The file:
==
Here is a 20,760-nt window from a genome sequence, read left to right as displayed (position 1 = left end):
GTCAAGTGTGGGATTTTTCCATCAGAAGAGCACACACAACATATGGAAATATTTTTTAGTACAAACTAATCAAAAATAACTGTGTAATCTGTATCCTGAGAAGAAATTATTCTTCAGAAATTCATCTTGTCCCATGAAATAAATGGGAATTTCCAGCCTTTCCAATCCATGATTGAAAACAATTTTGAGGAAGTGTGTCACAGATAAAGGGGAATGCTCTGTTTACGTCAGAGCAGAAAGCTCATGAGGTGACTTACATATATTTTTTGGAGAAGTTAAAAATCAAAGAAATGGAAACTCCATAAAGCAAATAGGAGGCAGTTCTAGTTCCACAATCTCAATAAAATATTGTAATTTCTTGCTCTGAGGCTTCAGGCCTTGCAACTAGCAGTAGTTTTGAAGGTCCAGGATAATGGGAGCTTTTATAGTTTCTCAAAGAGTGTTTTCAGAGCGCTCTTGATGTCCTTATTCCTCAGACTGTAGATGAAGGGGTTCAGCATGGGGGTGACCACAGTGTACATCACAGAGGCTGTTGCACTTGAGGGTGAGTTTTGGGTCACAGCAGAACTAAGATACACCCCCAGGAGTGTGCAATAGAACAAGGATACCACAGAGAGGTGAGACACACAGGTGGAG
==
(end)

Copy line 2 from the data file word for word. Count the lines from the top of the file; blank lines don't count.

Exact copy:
GTCAAGTGTGGGATTTTTCCATCAGAAGAGCACACACAACATATGGAAATATTTTTTAGTACAAACTAATCAAAAATAACTGTGTAATCTGTATCCTGAGAAGAAATTATTCTTCAGAAATTCATCTTGTCCCATGAAATAAATGGGAATTTCCAGCCTTTCCAATCCATGATTGAAAACAATTTTGAGGAAGTGTGTCACAGATAAAGGGGAATGCTCTGTTTACGTCAGAGCAGAAAGCTCATGAGGTGACTTACATATATTTTTTGGAGAAGTTAAAAATCAAAGAAATGGAAACTCCATAAAGCAAATAGGAGGCAGTTCTAGTTCCACAATCTCAATAAAATATTGTAATTTCTTGCTCTGAGGCTTCAGGCCTTGCAACTAGCAGTAGTTTTGAAGGTCCAGGATAATGGGAGCTTTTATAGTTTCTCAAAGAGTGTTTTCAGAGCGCTCTTGATGTCCTTATTCCTCAGACTGTAGATGAAGGGGTTCAGCATGGGGGTGACCACAGTGTACATCACAGAGGCTGTTGCACTTGAGGGTGAGTTTTGGGTCACAGCAGAACTAAGATACACCCCCAGGAGTGTGCAATAGAACAAGGATACCACAGAGAGGTGAGACACACAGGTGGAG